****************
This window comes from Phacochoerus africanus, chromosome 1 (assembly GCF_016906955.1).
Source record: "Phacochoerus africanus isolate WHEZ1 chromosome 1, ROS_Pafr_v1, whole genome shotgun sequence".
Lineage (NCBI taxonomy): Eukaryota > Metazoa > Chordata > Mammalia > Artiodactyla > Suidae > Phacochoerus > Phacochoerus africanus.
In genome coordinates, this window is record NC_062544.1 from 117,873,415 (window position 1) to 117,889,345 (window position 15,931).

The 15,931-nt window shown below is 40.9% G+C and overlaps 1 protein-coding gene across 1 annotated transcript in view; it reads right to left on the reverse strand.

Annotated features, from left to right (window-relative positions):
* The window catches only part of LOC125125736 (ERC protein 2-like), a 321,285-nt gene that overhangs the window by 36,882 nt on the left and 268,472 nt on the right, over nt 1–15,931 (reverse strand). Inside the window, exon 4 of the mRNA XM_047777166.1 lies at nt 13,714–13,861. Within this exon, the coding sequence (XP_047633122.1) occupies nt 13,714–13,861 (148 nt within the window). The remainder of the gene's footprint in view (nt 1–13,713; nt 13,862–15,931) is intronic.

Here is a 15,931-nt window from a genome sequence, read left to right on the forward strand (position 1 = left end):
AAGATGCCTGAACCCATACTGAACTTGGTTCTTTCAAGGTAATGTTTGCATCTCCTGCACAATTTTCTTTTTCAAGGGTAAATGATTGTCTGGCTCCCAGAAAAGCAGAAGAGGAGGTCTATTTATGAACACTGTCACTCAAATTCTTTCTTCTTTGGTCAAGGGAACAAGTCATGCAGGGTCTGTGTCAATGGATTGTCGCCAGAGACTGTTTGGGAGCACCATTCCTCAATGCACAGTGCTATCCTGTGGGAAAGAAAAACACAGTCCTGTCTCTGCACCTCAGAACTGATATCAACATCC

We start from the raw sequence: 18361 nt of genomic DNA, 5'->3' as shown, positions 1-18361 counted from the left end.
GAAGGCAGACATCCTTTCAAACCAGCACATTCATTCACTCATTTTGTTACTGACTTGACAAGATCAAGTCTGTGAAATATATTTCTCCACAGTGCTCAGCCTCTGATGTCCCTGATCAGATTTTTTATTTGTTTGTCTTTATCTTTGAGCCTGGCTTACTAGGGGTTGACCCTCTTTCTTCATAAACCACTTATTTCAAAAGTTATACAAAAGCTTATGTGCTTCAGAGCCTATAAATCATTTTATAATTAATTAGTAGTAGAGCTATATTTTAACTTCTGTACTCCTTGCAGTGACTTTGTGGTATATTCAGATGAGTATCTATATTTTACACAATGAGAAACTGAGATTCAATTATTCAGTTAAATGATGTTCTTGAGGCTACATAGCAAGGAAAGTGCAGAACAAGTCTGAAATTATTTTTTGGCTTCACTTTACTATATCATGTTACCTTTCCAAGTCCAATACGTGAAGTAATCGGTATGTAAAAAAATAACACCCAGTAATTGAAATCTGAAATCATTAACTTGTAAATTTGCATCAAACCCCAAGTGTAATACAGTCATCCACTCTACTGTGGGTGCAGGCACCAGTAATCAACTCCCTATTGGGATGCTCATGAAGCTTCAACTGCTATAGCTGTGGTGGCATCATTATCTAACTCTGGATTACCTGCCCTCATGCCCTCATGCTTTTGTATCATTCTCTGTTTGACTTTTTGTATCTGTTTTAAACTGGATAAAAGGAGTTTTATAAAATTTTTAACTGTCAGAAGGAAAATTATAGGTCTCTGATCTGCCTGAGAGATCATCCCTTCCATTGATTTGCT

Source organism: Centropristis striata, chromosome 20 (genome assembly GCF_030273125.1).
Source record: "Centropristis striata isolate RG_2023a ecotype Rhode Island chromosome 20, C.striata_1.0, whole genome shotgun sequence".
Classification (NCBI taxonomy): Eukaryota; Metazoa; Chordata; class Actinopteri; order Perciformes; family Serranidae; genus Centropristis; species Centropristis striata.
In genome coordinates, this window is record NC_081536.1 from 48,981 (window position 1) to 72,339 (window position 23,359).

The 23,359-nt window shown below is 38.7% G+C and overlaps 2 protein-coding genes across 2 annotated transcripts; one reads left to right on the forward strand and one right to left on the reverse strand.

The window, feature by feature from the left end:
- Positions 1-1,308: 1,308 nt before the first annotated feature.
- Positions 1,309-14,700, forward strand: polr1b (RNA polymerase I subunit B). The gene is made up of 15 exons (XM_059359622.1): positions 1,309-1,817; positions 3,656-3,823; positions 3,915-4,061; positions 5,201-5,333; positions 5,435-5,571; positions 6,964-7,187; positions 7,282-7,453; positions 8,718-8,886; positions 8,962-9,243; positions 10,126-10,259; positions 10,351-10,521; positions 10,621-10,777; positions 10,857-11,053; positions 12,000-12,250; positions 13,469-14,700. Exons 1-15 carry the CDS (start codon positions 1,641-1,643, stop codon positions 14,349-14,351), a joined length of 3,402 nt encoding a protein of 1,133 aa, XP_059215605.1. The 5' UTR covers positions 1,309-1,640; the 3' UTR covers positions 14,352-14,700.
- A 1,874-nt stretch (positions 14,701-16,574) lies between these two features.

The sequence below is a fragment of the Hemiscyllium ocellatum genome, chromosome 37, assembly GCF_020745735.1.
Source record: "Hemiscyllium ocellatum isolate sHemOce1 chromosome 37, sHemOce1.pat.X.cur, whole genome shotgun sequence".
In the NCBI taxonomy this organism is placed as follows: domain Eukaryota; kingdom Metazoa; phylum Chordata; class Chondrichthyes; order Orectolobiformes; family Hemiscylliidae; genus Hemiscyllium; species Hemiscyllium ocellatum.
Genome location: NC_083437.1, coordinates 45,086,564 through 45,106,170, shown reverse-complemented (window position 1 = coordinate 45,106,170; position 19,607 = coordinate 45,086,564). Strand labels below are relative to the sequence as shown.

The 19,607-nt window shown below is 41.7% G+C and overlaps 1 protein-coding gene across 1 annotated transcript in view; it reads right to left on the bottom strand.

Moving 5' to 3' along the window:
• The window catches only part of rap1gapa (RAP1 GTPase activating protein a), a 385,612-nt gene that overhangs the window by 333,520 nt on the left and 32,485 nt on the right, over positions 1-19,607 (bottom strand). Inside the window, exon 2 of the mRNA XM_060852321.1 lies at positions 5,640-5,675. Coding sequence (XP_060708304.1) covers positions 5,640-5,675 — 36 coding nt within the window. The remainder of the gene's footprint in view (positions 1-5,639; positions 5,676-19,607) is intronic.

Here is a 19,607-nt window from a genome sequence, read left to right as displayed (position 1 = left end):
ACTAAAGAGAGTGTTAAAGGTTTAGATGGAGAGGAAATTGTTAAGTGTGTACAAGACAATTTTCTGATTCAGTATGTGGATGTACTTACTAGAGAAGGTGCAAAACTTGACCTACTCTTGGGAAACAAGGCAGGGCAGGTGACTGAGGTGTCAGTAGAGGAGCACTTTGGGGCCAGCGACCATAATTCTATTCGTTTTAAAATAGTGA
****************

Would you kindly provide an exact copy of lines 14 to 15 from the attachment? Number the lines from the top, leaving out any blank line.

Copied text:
Classification (NCBI taxonomy): Eukaryota; Metazoa; Chordata; class Actinopteri; order Perciformes; family Serranidae; genus Centropristis; species Centropristis striata.
In genome coordinates, this window is record NC_081536.1 from 48,981 (window position 1) to 72,339 (window position 23,359).